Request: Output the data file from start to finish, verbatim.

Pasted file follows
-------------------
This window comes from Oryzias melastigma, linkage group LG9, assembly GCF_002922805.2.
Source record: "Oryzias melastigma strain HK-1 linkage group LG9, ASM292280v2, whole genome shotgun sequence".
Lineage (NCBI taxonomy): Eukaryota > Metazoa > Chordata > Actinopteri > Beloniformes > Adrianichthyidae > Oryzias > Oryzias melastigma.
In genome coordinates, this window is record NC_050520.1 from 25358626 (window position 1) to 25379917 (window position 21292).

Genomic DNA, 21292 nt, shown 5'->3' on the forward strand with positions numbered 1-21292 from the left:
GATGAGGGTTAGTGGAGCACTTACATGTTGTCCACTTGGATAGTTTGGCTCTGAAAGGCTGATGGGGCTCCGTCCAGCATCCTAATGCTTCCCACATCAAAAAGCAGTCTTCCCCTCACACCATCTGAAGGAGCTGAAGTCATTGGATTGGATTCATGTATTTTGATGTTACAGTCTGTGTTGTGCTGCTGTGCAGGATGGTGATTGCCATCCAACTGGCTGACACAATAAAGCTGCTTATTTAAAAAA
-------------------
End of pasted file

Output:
This window comes from Oryzias melastigma, linkage group LG9, assembly GCF_002922805.2.
Source record: "Oryzias melastigma strain HK-1 linkage group LG9, ASM292280v2, whole genome shotgun sequence".
Lineage (NCBI taxonomy): Eukaryota > Metazoa > Chordata > Actinopteri > Beloniformes > Adrianichthyidae > Oryzias > Oryzias melastigma.
In genome coordinates, this window is record NC_050520.1 from 25358626 (window position 1) to 25379917 (window position 21292).

Genomic DNA, 21292 nt, shown 5'->3' on the forward strand with positions numbered 1-21292 from the left:
GATGAGGGTTAGTGGAGCACTTACATGTTGTCCACTTGGATAGTTTGGCTCTGAAAGGCTGATGGGGCTCCGTCCAGCATCCTAATGCTTCCCACATCAAAAAGCAGTCTTCCCCTCACACCATCTGAAGGAGCTGAAGTCATTGGATTGGATTCATGTATTTTGATGTTACAGTCTGTGTTGTGCTGCTGTGCAGGATGGTGATTGCCATCCAACTGGCTGACACAATAAAGCTGCTTATTTAAAAAA